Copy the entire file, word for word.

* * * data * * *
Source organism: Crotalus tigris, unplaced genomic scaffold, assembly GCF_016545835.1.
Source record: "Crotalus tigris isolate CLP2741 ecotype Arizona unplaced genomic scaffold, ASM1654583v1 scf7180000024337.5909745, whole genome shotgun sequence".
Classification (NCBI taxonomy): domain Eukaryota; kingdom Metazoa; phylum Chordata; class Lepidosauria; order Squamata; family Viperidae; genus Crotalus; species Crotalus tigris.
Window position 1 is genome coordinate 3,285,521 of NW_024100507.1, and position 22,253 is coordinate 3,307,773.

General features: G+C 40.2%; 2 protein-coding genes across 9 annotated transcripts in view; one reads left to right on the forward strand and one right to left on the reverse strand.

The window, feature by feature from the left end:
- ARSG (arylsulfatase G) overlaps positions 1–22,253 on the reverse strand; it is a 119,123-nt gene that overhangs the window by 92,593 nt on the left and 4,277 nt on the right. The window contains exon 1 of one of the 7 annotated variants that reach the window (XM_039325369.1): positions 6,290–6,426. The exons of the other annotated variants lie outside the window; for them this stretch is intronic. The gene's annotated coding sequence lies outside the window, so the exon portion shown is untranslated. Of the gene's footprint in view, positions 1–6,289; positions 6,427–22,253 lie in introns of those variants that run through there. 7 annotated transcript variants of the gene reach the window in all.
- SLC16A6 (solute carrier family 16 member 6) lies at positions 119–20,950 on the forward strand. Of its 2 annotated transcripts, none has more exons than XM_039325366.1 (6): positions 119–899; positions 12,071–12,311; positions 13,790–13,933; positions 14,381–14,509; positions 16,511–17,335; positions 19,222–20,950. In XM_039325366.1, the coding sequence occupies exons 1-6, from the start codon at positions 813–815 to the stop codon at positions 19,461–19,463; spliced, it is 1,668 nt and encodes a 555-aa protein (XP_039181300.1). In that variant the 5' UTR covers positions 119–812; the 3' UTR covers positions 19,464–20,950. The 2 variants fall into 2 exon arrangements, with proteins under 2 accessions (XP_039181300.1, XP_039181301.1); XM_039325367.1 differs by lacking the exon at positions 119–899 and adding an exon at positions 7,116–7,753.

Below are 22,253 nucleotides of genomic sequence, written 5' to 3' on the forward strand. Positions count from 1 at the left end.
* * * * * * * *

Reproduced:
Source organism: Crotalus tigris, unplaced genomic scaffold, assembly GCF_016545835.1.
Source record: "Crotalus tigris isolate CLP2741 ecotype Arizona unplaced genomic scaffold, ASM1654583v1 scf7180000024337.5909745, whole genome shotgun sequence".
Classification (NCBI taxonomy): domain Eukaryota; kingdom Metazoa; phylum Chordata; class Lepidosauria; order Squamata; family Viperidae; genus Crotalus; species Crotalus tigris.
Window position 1 is genome coordinate 3,285,521 of NW_024100507.1, and position 22,253 is coordinate 3,307,773.

General features: G+C 40.2%; 2 protein-coding genes across 9 annotated transcripts in view; one reads left to right on the forward strand and one right to left on the reverse strand.

The window, feature by feature from the left end:
- ARSG (arylsulfatase G) overlaps positions 1–22,253 on the reverse strand; it is a 119,123-nt gene that overhangs the window by 92,593 nt on the left and 4,277 nt on the right. The window contains exon 1 of one of the 7 annotated variants that reach the window (XM_039325369.1): positions 6,290–6,426. The exons of the other annotated variants lie outside the window; for them this stretch is intronic. The gene's annotated coding sequence lies outside the window, so the exon portion shown is untranslated. Of the gene's footprint in view, positions 1–6,289; positions 6,427–22,253 lie in introns of those variants that run through there. 7 annotated transcript variants of the gene reach the window in all.
- SLC16A6 (solute carrier family 16 member 6) lies at positions 119–20,950 on the forward strand. Of its 2 annotated transcripts, none has more exons than XM_039325366.1 (6): positions 119–899; positions 12,071–12,311; positions 13,790–13,933; positions 14,381–14,509; positions 16,511–17,335; positions 19,222–20,950. In XM_039325366.1, the coding sequence occupies exons 1-6, from the start codon at positions 813–815 to the stop codon at positions 19,461–19,463; spliced, it is 1,668 nt and encodes a 555-aa protein (XP_039181300.1). In that variant the 5' UTR covers positions 119–812; the 3' UTR covers positions 19,464–20,950. The 2 variants fall into 2 exon arrangements, with proteins under 2 accessions (XP_039181300.1, XP_039181301.1); XM_039325367.1 differs by lacking the exon at positions 119–899 and adding an exon at positions 7,116–7,753.

Below are 22,253 nucleotides of genomic sequence, written 5' to 3' on the forward strand. Positions count from 1 at the left end.